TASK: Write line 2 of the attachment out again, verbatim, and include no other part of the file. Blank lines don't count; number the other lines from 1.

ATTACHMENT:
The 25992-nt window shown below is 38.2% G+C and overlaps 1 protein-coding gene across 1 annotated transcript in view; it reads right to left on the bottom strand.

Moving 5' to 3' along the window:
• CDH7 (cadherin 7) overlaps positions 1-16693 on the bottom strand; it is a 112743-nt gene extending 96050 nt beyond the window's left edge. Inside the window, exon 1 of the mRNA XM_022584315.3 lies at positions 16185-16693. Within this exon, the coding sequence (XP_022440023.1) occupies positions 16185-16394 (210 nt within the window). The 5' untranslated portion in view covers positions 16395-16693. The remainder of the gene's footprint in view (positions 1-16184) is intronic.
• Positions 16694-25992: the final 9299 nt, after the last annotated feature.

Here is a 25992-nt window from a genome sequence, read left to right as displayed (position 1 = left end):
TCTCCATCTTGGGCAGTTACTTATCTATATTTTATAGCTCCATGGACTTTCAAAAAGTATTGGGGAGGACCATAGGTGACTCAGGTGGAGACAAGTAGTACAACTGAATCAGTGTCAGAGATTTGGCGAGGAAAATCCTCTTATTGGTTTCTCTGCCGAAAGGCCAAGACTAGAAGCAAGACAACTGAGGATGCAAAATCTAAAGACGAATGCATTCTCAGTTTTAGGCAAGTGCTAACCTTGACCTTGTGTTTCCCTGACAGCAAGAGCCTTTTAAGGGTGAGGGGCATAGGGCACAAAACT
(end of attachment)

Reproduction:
Moving 5' to 3' along the window: